"We will take the `W,' but it was not a quality finish," Casey said. "I let the players know I was disappointed in the close. You can't come in and feel like you have the game won with a 20-point lead. You have to continue to execute, be strong with the ball and continue to execute defensively if you want to be serious about winning in this league."
Still, Casey's postgame critique on his team's fourth-quarter play -- the Raptors were outscored 20-14 in the period -- outweighed any sense of relief over the end of the streak.
"We have to finish a lot better," Lowry said. "This is the NBA. Teams are going to make a run. We're not going to be negative. We won the game. But we have to finish better than that."
The Nuggets were dealing with their own problems. They announced during the game that guard Nate Robinson had season-ending surgery earlier Friday to repair a torn anterior cruciate ligament in his left knee. Robinson was injured in a spill underneath the Nuggets' basket during the first quarter of Wednesday night's loss to the Charlotte Bobcats.
The Nuggets also were without leading scorer Ty Lawson, who missed his second consecutive game Friday with a left rotator cuff strain.
"We don't want anybody to feel sorry for us and we won't feel sorry for ourselves," Nuggets coach Brian Shaw said. "We just have to continue to fight, stay positive, keep working and just be more fundamentally sound."
J.J. Hickson and Evan Fournier led the Nuggets with 18 points apiece. Hickson also had 13 rebounds. Randy Foye, normally a shooting guard switched to the point in the absence of Lawson and Robinson, had 10 points and a career-high 16 assists. But he also committed eight of the Nuggets' 26 turnovers, which led to 29 points for Toronto.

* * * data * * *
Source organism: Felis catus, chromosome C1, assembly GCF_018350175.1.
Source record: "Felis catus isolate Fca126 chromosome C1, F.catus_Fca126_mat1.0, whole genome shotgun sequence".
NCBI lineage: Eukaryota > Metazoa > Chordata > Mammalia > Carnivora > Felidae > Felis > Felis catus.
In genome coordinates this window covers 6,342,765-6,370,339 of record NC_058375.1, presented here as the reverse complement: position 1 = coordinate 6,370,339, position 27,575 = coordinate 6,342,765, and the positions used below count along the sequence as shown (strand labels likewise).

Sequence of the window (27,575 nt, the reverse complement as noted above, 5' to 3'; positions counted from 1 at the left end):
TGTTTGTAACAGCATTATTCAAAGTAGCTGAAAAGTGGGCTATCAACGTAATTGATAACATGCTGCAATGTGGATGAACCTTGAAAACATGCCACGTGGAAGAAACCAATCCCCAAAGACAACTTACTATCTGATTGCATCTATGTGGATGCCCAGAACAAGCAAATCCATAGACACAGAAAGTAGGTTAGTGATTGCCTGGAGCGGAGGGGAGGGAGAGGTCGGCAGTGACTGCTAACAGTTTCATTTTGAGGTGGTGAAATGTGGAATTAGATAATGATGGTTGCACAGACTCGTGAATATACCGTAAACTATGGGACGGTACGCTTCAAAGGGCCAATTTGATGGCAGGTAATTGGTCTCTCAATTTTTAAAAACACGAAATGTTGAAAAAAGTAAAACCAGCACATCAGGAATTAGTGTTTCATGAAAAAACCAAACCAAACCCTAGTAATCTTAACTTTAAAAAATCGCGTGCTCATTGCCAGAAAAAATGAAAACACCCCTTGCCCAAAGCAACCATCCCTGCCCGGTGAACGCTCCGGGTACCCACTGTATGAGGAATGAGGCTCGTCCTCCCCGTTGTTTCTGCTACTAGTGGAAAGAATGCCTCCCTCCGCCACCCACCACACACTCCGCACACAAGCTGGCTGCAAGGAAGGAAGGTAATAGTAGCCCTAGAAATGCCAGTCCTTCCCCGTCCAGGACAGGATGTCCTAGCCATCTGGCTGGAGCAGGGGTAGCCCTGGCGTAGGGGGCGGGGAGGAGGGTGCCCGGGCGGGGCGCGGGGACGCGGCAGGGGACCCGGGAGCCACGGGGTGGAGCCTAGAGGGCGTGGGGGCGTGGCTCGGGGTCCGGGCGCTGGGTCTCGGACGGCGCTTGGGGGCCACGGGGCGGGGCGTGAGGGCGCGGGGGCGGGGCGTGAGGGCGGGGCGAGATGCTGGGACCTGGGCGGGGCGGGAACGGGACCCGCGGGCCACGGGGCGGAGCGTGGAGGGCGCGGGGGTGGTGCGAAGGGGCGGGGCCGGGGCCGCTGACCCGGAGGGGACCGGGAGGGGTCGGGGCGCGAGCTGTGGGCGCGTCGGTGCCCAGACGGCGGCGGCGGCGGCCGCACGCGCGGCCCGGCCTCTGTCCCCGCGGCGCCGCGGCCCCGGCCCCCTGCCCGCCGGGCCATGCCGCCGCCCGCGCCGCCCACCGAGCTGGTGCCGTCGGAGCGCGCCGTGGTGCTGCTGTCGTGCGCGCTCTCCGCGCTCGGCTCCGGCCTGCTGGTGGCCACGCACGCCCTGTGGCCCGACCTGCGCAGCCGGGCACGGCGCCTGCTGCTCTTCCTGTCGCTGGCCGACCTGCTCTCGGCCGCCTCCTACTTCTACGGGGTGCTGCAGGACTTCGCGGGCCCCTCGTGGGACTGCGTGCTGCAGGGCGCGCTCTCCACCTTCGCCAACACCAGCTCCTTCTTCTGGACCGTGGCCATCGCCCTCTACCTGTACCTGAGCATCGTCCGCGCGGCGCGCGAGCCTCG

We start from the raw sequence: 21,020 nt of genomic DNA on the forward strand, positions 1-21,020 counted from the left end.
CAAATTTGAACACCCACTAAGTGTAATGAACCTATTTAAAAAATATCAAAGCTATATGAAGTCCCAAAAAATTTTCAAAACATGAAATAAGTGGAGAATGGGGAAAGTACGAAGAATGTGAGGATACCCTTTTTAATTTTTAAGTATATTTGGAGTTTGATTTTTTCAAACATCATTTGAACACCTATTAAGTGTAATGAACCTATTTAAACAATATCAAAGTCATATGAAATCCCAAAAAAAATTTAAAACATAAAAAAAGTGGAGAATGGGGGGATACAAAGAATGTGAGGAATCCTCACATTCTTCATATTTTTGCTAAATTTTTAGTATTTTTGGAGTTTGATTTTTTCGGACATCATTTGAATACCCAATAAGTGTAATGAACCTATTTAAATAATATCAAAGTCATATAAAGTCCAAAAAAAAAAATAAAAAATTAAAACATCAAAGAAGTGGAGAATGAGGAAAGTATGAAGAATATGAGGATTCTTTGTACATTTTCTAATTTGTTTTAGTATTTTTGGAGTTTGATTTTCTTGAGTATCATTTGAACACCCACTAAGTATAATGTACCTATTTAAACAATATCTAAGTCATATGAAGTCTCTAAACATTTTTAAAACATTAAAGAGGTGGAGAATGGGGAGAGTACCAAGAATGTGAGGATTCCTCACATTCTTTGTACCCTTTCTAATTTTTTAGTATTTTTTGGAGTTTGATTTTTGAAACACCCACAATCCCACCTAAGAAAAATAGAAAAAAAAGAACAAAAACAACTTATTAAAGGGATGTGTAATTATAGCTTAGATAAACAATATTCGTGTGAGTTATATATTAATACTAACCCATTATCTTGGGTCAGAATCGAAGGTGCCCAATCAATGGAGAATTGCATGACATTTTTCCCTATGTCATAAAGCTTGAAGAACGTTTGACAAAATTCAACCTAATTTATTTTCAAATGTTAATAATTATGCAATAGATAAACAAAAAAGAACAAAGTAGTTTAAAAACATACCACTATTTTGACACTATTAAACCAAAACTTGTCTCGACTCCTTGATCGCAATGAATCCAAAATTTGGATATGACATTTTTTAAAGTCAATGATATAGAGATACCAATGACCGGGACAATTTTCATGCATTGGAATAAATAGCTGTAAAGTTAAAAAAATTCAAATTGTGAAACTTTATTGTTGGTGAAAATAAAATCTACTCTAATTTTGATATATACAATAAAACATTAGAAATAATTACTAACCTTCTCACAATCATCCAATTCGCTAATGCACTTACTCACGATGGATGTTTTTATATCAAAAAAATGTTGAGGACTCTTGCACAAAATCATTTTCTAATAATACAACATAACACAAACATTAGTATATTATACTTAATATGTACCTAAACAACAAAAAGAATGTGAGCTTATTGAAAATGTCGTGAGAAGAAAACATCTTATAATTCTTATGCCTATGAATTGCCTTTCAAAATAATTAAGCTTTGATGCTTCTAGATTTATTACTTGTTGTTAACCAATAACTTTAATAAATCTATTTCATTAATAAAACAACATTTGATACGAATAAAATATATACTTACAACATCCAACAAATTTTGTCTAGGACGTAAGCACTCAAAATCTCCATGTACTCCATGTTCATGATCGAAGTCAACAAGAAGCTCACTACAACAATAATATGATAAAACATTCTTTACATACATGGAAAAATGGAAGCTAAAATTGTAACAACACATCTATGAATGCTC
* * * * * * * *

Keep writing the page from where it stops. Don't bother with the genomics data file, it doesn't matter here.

"Randy played 43 minutes, Evan 38 minutes, and they're not accustomed to playing that many minutes as well," Shaw said. "They started getting tired, then we started losing our fundamentals and throwing the ball all over the place. That was our biggest thing tonight."
Hickson said it is also going to take some time for players to adjust to new, sometimes unfamiliar roles thrust on them by the backcourt injuries.
"It's going to be a process," Hickson said. "I can't say it's going to be a long process, because we don't have much time. It has to be a quick process. But I think once guys get adjusted and settled in, we'll be good."
Toronto moved to a season high four games above .500 (25-21) and tied a franchise record with its 11th win in January. The Raptors also won 11 games in January 2002.
Leading by seven at halftime, the Raptors put together an 11-2 run late in the third quarter to go up 84-68 with 2:46 left in the period. DeRozan ignited the surge by driving through traffic and putting in a reverse layup off the glass and helped keep it going by knocking down a pair of jumpers.
By the start of the fourth quarter, the Raptors led by 16 points and 50 seconds later, Valanciunas dunked to stretch Toronto's advantage to 90-70.
After Timofey Mozgov scored on a turnaround jumper for Denver, Toronto reeled off seven straight points, including a 3-pointer by John Salmons for a 97-72 lead with 8:47 left. The Nuggets made a late push with a 14-2 run cutting it to 99-86 on a dunk by Kenneth Faried with 3:32 remaining.
But Ross then blocked Fournier's driving layup attempt and after Valanciunas made one of two free throws, the Nuggets lost another possession on a turnover by Foye, failing to get the deficit under double digits.
The Raptors turned a steal into a breakaway dunk by Ross for a 60-53 lead at halftime. The rim-rattling jam brought the Raptors' bench to its feet.
Foye had 11 assists in the first half, most by a Nuggets player in a half since Steve Blake had 11 on Feb. 14, 2007. ... Toronto won for the first time in Denver since an 81-74 victory on Dec. 30, 2003. ... Hickson has had a double-double in 12 of his last 23 games.